Once veterans become homeless, they are likely to remain homeless longer than non-veterans. And they are also more likely to report having serious health problems, according to a new report by an advocacy group, the 100,000 Homes Campaign.
The report is based on surveys conducted over several years with 23,000 homeless people, of which nearly 3,500 were veterans. Officials with the campaign said the surveys were drafted with the intention of finding out more about why veterans are disproportionately represented among the homeless population. (The survey found that while veterans are 9 percent of the total population, they were more than 15 percent of the homeless people surveyed. That is similar to the findings of a recent federal report on homeless veterans.)
They found no clear answers, but came up with some interesting data. Perhaps most significantly, veterans on average reported being homeless for 5.7 years, significantly longer than the 3.9 years reported by non-veterans. And 62 percent of veterans reported having been homeless for two years or longer, compared with half of non-veterans.
The report notes that older people tend to be homeless longer — and indeed the survey found that 21 percent of the veterans in its sample were over 60 years old, while only about 9 percent of the non-veterans were over that age. But the report asserted that age alone could not explain why veterans seem to be living on the street or in shelters longer than other people, as researchers found that even after controlling for age, veterans were homeless longer.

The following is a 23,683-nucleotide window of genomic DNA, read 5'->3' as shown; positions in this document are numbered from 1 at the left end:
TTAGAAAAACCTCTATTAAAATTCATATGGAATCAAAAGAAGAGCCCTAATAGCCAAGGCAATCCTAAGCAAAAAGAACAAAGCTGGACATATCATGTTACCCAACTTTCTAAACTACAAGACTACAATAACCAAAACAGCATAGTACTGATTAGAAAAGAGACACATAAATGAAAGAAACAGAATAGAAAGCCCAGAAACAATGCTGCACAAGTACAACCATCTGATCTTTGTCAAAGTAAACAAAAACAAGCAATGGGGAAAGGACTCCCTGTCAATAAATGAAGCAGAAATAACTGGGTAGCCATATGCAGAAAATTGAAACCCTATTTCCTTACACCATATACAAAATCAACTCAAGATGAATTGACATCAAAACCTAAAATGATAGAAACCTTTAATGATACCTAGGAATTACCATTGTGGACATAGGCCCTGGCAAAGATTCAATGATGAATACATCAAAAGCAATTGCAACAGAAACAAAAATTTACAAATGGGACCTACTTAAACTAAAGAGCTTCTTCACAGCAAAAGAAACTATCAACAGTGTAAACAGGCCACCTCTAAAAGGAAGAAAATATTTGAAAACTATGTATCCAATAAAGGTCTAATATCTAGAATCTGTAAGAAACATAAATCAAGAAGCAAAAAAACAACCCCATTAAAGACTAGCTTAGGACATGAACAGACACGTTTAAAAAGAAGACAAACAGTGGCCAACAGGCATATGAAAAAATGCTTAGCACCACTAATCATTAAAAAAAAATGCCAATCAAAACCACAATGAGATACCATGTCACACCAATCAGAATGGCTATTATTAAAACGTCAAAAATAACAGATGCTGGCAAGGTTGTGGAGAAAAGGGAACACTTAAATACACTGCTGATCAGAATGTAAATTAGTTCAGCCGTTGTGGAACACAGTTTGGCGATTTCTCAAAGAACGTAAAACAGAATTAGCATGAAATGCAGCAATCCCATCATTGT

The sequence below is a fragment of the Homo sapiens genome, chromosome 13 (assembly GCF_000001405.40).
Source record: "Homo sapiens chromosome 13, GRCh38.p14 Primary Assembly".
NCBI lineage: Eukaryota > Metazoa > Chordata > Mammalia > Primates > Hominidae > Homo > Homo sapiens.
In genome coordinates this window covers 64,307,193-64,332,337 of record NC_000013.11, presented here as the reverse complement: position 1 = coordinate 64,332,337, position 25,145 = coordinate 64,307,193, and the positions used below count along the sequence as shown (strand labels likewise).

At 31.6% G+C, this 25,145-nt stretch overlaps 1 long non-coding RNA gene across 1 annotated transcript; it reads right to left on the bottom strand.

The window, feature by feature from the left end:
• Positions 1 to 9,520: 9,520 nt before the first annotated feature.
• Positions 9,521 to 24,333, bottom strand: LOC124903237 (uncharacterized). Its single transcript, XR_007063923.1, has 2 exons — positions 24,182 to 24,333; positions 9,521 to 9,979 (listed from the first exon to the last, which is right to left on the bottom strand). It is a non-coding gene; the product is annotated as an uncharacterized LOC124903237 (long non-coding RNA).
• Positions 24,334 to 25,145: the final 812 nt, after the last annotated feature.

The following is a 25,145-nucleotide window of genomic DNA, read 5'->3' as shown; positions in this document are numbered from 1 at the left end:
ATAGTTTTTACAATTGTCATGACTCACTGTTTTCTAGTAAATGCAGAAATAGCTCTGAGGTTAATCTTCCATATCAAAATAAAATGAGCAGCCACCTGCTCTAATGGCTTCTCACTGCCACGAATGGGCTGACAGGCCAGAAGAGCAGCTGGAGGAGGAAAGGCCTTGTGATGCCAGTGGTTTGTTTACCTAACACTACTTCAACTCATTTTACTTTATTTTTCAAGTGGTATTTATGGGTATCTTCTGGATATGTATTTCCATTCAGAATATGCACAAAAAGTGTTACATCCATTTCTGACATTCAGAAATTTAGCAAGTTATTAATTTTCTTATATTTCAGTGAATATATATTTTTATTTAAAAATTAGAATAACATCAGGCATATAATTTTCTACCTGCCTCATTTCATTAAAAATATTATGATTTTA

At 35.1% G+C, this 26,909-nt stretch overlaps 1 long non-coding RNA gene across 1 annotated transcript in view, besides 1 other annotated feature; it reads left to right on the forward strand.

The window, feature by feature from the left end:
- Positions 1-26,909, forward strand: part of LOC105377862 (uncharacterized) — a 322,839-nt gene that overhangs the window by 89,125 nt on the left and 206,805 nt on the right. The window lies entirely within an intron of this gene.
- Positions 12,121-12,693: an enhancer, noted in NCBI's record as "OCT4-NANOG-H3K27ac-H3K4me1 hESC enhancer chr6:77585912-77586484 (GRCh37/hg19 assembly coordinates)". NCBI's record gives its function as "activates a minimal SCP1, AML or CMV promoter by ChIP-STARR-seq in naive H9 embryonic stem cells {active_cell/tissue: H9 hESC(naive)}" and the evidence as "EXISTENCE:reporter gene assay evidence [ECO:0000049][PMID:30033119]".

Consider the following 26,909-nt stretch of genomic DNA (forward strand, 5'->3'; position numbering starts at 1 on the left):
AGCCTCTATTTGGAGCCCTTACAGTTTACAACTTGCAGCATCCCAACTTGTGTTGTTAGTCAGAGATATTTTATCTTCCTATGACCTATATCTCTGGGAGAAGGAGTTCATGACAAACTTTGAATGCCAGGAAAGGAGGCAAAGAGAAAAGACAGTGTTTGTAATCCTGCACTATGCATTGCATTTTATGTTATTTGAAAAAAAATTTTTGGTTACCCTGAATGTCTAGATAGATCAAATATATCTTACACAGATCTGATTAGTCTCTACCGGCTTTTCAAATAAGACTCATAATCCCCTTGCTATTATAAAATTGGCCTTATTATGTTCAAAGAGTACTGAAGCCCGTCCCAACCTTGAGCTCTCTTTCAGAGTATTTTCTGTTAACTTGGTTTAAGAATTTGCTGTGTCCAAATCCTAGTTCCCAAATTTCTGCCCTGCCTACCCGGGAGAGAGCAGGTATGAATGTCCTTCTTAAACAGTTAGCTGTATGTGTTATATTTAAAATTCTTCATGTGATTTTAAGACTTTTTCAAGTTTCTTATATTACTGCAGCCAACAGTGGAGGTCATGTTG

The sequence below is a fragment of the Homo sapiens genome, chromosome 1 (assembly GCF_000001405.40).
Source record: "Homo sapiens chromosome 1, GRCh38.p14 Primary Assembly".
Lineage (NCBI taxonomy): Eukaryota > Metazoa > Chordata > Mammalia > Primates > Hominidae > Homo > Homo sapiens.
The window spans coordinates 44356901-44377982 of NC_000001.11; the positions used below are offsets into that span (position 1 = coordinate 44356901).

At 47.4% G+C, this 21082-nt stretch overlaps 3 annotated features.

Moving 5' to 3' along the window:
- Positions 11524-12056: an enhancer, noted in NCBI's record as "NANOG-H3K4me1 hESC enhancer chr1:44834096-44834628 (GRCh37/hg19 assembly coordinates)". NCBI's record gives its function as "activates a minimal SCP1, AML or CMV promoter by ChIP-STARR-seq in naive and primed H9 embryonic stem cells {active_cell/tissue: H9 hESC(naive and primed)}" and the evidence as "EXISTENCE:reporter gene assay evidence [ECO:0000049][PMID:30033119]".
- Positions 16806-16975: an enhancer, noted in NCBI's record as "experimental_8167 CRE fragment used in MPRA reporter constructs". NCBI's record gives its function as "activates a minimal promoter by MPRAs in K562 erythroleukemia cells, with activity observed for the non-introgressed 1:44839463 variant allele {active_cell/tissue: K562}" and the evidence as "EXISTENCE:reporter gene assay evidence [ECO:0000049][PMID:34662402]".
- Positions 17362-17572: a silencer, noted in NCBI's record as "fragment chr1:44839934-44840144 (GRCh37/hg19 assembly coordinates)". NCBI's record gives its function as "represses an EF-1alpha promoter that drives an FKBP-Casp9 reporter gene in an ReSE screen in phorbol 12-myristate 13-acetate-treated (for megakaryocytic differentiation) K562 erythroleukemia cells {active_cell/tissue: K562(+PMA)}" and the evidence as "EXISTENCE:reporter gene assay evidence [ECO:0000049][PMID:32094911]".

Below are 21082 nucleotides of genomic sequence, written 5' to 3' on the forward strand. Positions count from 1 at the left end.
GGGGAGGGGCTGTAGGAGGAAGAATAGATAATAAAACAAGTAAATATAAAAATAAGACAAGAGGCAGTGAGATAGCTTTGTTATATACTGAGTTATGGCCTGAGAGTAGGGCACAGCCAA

Like the federal report from last month, which found that homeless veterans were more likely to have disabilities, the 100,000 Homes report found that homeless veterans in its sample more often reported health problems, including liver or kidney disease, emphysema, tuberculosis, heart disease or hepatitis C.
The survey also found that veterans who had been homeless for 2 years or longer were substantially more likely to have served time in jail or prison, and to have a substance abuse problem, than veterans who had been homeless for less than 2 years.
The survey was conducted by volunteers trained by community organizations or by the campaign itself, which is a project of Community Solutions, a nonprofit group. The year-old campaign has set a goal of working to help communities find permanent housing for 100,000 homeless people by 2013.
Becky Kanis, a 1991 West Point graduate who is the campaign director, said the group is focusing on reducing the time it takes for veterans to receive housing vouchers through the federal government, known as Veterans Affairs Supportive Housing. She said the vouchers have proven effective in reducing veteran homelessness, but that the application process can take months and sometimes nearly a year.
However, two centers of veterans homelessness, New York City and Los Angeles, have managed to shave two months off their processing time by eliminating steps and improving coordination between the various local and federal agencies involved in approving the vouchers, she said. More improvements are expected, she added.
“Two months is a long time when you’re on the street,” Ms. Kanis said